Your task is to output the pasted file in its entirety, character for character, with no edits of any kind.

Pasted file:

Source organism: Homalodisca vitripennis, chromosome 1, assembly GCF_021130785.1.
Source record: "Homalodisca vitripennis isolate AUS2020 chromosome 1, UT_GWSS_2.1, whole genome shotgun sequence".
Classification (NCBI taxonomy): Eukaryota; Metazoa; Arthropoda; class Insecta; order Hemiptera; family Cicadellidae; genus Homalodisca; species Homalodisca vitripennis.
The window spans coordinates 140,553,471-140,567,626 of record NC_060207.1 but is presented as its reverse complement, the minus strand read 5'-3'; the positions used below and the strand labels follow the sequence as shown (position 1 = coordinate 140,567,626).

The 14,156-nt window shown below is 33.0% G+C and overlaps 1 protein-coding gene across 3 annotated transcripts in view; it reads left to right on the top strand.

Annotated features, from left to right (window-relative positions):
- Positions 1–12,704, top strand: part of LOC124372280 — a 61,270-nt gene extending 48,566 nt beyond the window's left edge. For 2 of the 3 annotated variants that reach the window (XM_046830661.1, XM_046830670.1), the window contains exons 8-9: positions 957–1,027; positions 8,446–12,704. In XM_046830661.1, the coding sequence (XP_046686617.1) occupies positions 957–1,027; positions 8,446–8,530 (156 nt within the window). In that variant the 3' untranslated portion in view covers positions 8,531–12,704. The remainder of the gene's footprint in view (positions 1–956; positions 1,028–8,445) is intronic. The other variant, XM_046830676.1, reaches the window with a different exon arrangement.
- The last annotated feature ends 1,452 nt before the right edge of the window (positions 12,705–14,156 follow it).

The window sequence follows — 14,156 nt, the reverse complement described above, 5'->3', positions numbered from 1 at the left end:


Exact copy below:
Source organism: Homalodisca vitripennis, chromosome 1, assembly GCF_021130785.1.
Source record: "Homalodisca vitripennis isolate AUS2020 chromosome 1, UT_GWSS_2.1, whole genome shotgun sequence".
Classification (NCBI taxonomy): Eukaryota; Metazoa; Arthropoda; class Insecta; order Hemiptera; family Cicadellidae; genus Homalodisca; species Homalodisca vitripennis.
The window spans coordinates 140,553,471-140,567,626 of record NC_060207.1 but is presented as its reverse complement, the minus strand read 5'-3'; the positions used below and the strand labels follow the sequence as shown (position 1 = coordinate 140,567,626).

The 14,156-nt window shown below is 33.0% G+C and overlaps 1 protein-coding gene across 3 annotated transcripts in view; it reads left to right on the top strand.

Annotated features, from left to right (window-relative positions):
- Positions 1–12,704, top strand: part of LOC124372280 — a 61,270-nt gene extending 48,566 nt beyond the window's left edge. For 2 of the 3 annotated variants that reach the window (XM_046830661.1, XM_046830670.1), the window contains exons 8-9: positions 957–1,027; positions 8,446–12,704. In XM_046830661.1, the coding sequence (XP_046686617.1) occupies positions 957–1,027; positions 8,446–8,530 (156 nt within the window). In that variant the 3' untranslated portion in view covers positions 8,531–12,704. The remainder of the gene's footprint in view (positions 1–956; positions 1,028–8,445) is intronic. The other variant, XM_046830676.1, reaches the window with a different exon arrangement.
- The last annotated feature ends 1,452 nt before the right edge of the window (positions 12,705–14,156 follow it).

The window sequence follows — 14,156 nt, the reverse complement described above, 5'->3', positions numbered from 1 at the left end: